Inspiration

Many important business processes require sharing data with people in the organizations. Consultants send contracts, invoices and proposals, accountants send financial data. Onboarding processes may contain login credentials and hiring processes have similar file sharing requirements. Traditional methods of file sharing exposes a fundamental problem where a lot of often highly sensitive data is stored unencrypted in multiple servers for unspecified periods of time, i.e. attachments in Jira or Confluence and emails on mail servers. Another problem is that recipients aren't native to the and don’t want to leave the applications that run critical business processes such as Jira or Confluence.

We aim to solve the problems by focusing on the following key principles.

Security First.

Provide an excellent solution that’s tightly integrated with Atlassian products.

Expand our functionality to include digital signatures and integrate with other DMS (such as Google drive and O365 products)

What it does

Secure Share provides a way to share documents, end-to-end encrypted, with other users within your organization.

At its core, the app allows users to send and receive files. When sending a file, a user specifies its recipient, an email address of the recipient and the file itself. Optionally, the user can specify a description. When the file is sent, it will appear in the recipient's inbox and the decryption key is sent to the recipient's specified email address.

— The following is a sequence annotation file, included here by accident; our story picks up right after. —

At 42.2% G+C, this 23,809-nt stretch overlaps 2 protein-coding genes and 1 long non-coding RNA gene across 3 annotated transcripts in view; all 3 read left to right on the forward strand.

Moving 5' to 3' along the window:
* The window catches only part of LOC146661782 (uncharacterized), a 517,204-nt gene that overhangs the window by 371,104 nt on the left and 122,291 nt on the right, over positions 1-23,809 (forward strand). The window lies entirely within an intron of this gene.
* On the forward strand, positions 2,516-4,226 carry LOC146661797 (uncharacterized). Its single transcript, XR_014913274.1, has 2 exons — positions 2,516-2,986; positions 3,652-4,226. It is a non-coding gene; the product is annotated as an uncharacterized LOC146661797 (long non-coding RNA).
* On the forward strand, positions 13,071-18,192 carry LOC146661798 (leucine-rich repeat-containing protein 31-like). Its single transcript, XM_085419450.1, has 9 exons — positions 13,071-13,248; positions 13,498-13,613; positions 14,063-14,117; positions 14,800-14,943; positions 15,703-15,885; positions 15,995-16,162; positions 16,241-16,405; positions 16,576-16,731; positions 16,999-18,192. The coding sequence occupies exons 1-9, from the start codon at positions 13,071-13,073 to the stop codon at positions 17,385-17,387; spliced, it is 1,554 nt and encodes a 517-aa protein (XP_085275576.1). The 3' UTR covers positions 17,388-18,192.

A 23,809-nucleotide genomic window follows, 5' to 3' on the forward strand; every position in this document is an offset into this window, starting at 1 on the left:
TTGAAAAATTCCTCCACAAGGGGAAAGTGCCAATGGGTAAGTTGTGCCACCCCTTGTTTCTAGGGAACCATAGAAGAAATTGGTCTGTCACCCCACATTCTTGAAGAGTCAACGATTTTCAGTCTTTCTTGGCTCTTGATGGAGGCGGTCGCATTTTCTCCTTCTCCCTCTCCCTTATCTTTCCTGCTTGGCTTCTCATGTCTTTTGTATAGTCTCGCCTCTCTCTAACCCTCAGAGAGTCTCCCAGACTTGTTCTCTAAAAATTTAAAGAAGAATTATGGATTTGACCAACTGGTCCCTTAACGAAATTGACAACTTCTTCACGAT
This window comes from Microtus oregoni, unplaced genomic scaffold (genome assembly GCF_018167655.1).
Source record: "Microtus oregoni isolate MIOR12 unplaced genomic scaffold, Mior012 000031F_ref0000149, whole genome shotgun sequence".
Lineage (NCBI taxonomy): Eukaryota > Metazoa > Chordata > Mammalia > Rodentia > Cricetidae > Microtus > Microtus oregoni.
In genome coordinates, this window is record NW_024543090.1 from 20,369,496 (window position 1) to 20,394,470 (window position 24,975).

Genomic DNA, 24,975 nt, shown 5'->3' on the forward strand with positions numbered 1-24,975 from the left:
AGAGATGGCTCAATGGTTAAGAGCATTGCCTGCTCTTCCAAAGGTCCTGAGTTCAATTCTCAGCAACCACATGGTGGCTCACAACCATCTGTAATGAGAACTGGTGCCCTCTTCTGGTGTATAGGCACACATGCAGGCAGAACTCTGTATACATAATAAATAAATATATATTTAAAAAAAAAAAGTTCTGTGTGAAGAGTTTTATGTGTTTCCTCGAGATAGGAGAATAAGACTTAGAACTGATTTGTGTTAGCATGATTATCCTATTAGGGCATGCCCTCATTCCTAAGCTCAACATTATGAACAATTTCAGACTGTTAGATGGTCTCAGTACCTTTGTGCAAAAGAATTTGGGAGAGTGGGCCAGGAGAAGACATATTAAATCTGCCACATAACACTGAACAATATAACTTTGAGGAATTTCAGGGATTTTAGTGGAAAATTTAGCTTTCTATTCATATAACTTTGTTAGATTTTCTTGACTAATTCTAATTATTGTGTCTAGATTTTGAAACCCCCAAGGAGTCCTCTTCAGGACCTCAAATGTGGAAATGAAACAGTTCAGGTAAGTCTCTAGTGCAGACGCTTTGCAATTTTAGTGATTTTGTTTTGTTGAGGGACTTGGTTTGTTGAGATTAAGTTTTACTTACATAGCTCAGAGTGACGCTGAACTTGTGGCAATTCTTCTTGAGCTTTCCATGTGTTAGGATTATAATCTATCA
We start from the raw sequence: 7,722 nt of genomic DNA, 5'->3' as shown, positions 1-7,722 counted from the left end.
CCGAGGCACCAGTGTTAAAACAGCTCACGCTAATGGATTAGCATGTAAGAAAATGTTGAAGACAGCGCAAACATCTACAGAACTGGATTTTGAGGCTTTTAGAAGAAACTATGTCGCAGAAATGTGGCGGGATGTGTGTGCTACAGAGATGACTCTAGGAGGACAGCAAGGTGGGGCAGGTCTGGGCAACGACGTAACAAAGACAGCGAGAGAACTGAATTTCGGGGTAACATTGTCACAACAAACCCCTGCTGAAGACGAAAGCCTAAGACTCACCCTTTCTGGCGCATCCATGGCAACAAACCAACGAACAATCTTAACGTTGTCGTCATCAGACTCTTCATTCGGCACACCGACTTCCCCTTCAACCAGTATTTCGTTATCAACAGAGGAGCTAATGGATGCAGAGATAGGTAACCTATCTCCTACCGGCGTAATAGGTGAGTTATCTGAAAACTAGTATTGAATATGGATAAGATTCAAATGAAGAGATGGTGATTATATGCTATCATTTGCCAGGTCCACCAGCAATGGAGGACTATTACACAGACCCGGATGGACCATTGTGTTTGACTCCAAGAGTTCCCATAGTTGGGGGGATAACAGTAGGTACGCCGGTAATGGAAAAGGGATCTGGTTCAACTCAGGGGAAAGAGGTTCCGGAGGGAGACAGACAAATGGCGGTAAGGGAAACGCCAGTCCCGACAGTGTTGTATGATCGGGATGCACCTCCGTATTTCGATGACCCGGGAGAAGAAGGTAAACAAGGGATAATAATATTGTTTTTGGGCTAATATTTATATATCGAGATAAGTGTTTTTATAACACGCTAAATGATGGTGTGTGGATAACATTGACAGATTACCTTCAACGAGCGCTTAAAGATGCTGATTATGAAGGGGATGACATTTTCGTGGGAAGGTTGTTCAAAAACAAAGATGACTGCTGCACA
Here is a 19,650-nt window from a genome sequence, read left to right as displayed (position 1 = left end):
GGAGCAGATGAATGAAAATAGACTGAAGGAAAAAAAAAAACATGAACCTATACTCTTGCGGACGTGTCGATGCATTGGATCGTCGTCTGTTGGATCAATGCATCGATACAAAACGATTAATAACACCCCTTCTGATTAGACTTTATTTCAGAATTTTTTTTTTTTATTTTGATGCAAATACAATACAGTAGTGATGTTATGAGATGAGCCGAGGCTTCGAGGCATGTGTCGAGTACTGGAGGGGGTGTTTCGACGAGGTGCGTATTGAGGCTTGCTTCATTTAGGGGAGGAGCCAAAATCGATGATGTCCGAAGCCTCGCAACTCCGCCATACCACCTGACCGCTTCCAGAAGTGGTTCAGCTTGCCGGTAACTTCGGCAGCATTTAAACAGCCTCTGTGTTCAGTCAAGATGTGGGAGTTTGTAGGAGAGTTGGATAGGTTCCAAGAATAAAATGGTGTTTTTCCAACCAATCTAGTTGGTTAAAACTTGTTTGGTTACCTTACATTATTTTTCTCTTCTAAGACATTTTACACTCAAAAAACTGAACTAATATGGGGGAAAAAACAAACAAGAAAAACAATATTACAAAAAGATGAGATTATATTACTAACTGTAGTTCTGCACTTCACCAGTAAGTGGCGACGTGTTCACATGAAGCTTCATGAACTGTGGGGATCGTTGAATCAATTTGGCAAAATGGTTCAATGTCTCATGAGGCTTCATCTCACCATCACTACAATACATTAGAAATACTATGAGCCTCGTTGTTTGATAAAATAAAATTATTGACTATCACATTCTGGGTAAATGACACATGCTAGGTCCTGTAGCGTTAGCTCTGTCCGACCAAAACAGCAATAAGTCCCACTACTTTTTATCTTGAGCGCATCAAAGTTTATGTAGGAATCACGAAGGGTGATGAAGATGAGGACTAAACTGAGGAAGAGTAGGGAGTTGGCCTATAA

The recipient can then open the file in their Secure Share inbox and, with the decryption key, decrypt and download the original file. The decryption is performed in the browser. After the file has been downloaded, it is deleted from our servers, preventing any further downloads. If the file is not downloaded within three days, it is also deleted from our servers.

In the Secure Share inbox, a user can see an overview of the files they have received, including their description as well as when they were sent and received. The user is also presented with the status of each file, i.e., whether it was downloaded or not, or if it can still be downloaded. A similar overview is provided for files the user has sent in the Secure Share outbox.

How we built it

When a user uploads a document, an encryption key is generated client-side (by the browser) and the document is subsequently encrypted in the browser. This ensures that the document never enters ours or Atlassian's servers unencrypted.

The encryption is based on the open source project Firefox Send, which utilizes HTTP Encrypted Content-Encoding scheme (RFC8188) for file encryption. This protocol utilizes 128 bit AES GCM symmetric encryption, which is in accordance with NIST recommendations. The library responsible for the client-side encryption of Secure Share is made available open source, as per Firefox Send's license.